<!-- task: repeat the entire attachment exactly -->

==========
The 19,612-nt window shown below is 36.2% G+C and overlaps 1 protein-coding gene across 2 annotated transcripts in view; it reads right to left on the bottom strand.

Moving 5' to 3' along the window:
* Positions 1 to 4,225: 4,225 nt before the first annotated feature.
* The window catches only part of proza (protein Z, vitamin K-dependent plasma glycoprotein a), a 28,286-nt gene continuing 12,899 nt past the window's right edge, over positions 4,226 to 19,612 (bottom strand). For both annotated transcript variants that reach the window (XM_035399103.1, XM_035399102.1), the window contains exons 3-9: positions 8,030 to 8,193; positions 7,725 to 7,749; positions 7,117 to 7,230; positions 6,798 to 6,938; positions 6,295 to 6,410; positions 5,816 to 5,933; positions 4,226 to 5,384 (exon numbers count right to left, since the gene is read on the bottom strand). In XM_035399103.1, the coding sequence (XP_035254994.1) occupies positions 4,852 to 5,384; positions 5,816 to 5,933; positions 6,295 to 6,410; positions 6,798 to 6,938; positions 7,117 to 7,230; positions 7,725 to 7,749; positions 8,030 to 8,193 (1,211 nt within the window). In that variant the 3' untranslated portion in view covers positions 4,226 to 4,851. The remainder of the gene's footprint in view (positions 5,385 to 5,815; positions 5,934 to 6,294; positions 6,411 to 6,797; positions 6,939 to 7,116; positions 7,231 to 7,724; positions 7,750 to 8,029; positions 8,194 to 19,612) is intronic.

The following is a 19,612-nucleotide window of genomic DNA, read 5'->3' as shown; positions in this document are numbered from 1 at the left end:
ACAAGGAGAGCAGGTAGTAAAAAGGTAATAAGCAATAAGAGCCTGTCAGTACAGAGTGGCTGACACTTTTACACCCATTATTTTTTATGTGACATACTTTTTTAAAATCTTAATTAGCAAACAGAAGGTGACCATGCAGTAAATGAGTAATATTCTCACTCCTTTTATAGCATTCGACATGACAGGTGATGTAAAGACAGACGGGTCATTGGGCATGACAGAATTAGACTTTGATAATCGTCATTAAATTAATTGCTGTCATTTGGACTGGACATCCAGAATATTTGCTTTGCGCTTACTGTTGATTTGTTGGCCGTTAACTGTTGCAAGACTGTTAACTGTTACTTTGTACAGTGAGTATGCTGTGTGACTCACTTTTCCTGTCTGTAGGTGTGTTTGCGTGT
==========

The 19,612-nt window shown below is 36.2% G+C and overlaps 1 protein-coding gene across 2 annotated transcripts in view; it reads right to left on the bottom strand.

Moving 5' to 3' along the window:
* Positions 1 to 4,225: 4,225 nt before the first annotated feature.
* The window catches only part of proza (protein Z, vitamin K-dependent plasma glycoprotein a), a 28,286-nt gene continuing 12,899 nt past the window's right edge, over positions 4,226 to 19,612 (bottom strand). For both annotated transcript variants that reach the window (XM_035399103.1, XM_035399102.1), the window contains exons 3-9: positions 8,030 to 8,193; positions 7,725 to 7,749; positions 7,117 to 7,230; positions 6,798 to 6,938; positions 6,295 to 6,410; positions 5,816 to 5,933; positions 4,226 to 5,384 (exon numbers count right to left, since the gene is read on the bottom strand). In XM_035399103.1, the coding sequence (XP_035254994.1) occupies positions 4,852 to 5,384; positions 5,816 to 5,933; positions 6,295 to 6,410; positions 6,798 to 6,938; positions 7,117 to 7,230; positions 7,725 to 7,749; positions 8,030 to 8,193 (1,211 nt within the window). In that variant the 3' untranslated portion in view covers positions 4,226 to 4,851. The remainder of the gene's footprint in view (positions 5,385 to 5,815; positions 5,934 to 6,294; positions 6,411 to 6,797; positions 6,939 to 7,116; positions 7,231 to 7,724; positions 7,750 to 8,029; positions 8,194 to 19,612) is intronic.

The following is a 19,612-nucleotide window of genomic DNA, read 5'->3' as shown; positions in this document are numbered from 1 at the left end:
ACAAGGAGAGCAGGTAGTAAAAAGGTAATAAGCAATAAGAGCCTGTCAGTACAGAGTGGCTGACACTTTTACACCCATTATTTTTTATGTGACATACTTTTTTAAAATCTTAATTAGCAAACAGAAGGTGACCATGCAGTAAATGAGTAATATTCTCACTCCTTTTATAGCATTCGACATGACAGGTGATGTAAAGACAGACGGGTCATTGGGCATGACAGAATTAGACTTTGATAATCGTCATTAAATTAATTGCTGTCATTTGGACTGGACATCCAGAATATTTGCTTTGCGCTTACTGTTGATTTGTTGGCCGTTAACTGTTGCAAGACTGTTAACTGTTACTTTGTACAGTGAGTATGCTGTGTGACTCACTTTTCCTGTCTGTAGGTGTGTTTGCGTGT